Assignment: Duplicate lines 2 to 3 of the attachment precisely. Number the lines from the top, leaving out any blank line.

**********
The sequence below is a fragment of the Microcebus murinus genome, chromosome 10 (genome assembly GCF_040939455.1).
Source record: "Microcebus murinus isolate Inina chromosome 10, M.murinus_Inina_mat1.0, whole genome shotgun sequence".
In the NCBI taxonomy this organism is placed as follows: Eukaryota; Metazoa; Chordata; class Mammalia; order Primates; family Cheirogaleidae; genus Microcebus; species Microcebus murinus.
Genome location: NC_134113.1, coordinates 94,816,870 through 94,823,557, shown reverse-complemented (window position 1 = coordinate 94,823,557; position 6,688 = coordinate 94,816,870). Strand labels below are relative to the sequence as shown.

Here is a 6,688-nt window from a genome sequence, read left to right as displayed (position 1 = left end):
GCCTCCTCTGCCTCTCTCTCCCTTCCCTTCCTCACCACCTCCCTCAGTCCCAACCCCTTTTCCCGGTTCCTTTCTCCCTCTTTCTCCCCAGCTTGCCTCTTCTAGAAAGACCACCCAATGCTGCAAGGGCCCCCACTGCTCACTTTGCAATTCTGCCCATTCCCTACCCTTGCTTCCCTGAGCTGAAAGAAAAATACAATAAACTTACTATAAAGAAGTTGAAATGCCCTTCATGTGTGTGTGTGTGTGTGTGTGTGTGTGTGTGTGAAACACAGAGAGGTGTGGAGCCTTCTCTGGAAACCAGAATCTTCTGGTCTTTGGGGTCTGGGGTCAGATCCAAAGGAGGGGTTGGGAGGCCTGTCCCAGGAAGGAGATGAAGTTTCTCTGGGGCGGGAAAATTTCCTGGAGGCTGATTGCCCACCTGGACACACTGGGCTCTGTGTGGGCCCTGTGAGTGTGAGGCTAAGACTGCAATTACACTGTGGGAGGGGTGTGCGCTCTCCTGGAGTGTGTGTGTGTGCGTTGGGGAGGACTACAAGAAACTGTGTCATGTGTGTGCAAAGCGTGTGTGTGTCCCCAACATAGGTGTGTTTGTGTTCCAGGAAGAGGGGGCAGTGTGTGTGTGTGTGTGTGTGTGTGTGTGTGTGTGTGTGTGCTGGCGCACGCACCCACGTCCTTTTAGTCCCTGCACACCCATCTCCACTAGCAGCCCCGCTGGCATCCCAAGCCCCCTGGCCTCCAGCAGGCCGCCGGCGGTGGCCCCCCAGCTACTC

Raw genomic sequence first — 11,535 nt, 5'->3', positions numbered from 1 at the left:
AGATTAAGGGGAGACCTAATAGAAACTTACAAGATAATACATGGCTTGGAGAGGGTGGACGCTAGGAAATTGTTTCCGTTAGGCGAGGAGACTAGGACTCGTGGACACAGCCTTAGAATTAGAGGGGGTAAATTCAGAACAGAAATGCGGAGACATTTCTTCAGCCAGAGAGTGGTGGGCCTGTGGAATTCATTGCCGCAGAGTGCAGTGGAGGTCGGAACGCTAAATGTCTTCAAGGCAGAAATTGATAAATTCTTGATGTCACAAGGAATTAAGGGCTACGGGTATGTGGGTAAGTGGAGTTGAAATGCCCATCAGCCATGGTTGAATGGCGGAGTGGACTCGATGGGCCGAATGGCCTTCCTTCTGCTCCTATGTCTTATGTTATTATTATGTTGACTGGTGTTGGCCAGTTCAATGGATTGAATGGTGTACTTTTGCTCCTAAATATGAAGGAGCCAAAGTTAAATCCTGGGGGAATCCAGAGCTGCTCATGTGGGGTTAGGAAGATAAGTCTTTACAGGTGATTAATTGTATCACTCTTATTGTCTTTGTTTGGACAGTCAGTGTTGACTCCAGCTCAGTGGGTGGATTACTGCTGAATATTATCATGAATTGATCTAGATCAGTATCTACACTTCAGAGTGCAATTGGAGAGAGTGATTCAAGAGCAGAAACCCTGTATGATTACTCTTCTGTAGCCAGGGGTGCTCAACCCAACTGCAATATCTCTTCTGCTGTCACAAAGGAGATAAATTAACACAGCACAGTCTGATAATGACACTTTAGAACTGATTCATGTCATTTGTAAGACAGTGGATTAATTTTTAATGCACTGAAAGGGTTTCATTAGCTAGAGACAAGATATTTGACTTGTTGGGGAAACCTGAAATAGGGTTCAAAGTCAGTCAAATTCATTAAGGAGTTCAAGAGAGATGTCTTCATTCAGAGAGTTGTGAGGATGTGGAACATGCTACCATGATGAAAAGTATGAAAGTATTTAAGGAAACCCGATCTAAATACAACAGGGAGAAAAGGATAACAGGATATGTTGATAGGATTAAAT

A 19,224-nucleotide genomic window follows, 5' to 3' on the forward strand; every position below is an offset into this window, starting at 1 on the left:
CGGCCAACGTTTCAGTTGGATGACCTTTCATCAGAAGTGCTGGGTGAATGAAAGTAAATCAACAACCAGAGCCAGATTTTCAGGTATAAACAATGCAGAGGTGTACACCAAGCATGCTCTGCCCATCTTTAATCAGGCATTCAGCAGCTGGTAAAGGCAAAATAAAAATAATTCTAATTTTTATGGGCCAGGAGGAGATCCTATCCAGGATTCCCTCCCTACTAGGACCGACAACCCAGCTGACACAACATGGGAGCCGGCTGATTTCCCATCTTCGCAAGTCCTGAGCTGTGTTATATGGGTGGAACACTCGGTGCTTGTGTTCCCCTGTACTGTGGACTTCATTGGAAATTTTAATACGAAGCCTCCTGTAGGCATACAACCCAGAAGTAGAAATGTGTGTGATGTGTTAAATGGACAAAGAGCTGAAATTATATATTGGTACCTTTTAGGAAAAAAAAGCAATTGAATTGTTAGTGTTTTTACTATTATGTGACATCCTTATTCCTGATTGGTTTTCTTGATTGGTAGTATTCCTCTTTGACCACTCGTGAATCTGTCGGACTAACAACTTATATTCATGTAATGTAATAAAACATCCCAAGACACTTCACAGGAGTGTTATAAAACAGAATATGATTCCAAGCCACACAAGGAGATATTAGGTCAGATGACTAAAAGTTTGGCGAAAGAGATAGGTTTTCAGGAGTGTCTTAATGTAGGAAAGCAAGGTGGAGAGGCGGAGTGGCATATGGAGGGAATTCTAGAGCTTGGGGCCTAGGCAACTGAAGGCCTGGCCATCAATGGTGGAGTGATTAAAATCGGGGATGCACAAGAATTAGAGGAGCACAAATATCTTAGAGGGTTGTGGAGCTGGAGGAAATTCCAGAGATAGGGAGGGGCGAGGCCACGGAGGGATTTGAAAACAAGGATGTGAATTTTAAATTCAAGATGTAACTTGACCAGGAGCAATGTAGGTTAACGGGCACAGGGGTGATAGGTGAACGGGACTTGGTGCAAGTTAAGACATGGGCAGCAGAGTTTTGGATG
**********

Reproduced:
Source record: "Microcebus murinus isolate Inina chromosome 10, M.murinus_Inina_mat1.0, whole genome shotgun sequence".
In the NCBI taxonomy this organism is placed as follows: Eukaryota; Metazoa; Chordata; class Mammalia; order Primates; family Cheirogaleidae; genus Microcebus; species Microcebus murinus.